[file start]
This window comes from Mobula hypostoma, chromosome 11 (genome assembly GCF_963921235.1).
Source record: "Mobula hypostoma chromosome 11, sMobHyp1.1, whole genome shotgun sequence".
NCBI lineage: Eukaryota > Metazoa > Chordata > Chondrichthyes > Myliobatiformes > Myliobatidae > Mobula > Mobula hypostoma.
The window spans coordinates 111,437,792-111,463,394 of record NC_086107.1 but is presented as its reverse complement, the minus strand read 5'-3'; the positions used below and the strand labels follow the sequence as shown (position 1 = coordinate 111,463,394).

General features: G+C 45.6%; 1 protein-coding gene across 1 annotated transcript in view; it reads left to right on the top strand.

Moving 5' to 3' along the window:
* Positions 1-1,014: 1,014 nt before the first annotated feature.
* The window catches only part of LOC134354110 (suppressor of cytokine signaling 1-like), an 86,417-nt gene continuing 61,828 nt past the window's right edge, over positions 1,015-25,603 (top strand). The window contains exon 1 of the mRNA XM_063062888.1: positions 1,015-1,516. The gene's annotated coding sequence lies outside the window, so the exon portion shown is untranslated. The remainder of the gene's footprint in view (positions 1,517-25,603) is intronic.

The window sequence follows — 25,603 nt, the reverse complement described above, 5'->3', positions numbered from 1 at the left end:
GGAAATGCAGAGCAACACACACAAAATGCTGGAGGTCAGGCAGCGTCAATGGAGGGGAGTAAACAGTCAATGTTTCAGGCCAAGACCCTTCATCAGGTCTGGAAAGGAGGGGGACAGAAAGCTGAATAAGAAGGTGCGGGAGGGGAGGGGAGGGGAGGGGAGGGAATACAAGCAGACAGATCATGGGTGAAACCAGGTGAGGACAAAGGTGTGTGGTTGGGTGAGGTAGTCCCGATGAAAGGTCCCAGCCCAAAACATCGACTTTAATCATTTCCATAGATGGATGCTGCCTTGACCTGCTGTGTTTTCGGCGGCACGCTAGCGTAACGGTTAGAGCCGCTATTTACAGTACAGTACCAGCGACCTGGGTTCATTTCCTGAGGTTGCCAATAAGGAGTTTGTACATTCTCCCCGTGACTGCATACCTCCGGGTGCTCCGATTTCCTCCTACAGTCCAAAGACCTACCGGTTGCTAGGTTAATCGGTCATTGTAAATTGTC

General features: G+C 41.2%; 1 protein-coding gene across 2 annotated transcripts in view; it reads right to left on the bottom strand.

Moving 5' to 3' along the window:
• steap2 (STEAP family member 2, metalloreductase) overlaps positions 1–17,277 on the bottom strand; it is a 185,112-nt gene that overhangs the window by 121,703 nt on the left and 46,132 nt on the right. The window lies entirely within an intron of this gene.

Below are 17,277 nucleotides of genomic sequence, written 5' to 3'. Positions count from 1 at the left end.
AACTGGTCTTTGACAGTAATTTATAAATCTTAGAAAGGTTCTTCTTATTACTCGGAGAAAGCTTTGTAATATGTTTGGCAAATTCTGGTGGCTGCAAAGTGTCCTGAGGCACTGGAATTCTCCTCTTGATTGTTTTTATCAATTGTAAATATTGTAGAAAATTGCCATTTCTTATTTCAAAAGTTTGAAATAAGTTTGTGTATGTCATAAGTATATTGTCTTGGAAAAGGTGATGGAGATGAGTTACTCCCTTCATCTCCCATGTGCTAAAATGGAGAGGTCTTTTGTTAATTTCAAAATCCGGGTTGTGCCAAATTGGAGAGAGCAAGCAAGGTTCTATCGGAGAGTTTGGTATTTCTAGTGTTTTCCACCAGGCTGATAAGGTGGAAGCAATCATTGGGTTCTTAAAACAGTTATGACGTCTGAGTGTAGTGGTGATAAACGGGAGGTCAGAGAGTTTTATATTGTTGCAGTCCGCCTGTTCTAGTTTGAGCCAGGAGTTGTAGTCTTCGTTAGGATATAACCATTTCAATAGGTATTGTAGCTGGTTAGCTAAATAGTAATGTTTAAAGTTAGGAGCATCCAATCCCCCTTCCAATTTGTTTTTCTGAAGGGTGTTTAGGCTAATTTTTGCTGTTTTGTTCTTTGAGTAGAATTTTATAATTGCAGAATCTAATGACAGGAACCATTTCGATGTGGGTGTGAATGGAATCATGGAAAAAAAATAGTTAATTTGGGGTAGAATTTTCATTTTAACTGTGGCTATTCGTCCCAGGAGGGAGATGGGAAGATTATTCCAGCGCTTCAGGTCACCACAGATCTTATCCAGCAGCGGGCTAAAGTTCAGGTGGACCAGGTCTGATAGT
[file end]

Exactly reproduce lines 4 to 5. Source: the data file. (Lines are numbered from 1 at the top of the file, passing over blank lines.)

The window spans coordinates 111,437,792-111,463,394 of record NC_086107.1 but is presented as its reverse complement, the minus strand read 5'-3'; the positions used below and the strand labels follow the sequence as shown (position 1 = coordinate 111,463,394).

General features: G+C 45.6%; 1 protein-coding gene across 1 annotated transcript in view; it reads left to right on the top strand.